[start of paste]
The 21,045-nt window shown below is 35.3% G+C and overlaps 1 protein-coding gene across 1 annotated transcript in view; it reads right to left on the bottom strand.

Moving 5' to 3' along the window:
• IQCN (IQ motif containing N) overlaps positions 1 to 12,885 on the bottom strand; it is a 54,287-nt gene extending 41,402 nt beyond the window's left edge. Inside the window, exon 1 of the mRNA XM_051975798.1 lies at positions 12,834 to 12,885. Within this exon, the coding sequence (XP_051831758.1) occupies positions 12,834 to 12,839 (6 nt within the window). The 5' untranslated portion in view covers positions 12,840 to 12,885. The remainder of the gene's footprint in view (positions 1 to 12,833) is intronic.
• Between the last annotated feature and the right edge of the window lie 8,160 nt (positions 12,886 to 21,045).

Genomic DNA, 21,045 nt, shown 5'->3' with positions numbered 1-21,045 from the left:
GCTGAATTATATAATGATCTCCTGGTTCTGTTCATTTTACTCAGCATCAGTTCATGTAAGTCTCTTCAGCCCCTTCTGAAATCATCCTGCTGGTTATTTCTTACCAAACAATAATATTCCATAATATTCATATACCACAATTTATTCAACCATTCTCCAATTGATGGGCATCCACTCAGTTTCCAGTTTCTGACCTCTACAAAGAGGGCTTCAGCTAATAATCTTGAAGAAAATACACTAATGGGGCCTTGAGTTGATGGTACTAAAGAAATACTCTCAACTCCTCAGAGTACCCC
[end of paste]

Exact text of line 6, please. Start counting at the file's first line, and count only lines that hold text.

GCTGAATTATATAATGATCTCCTGGTTCTGTTCATTTTACTCAGCATCAGTTCATGTAAGTCTCTTCAGCCCCTTCTGAAATCATCCTGCTGGTTATTTCTTACCAAACAATAATATTCCATAATATTCATATACCACAATTTATTCAACCATTCTCCAATTGATGGGCATCCACTCAGTTTCCAGTTTCTGACCTCTACAAAGAGGGCTTCAGCTAATAATCTTGAAGAAAATACACTAATGGGGCCTTGAGTTGATGGTACTAAAGAAATACTCTCAACTCCTCAGAGTACCCC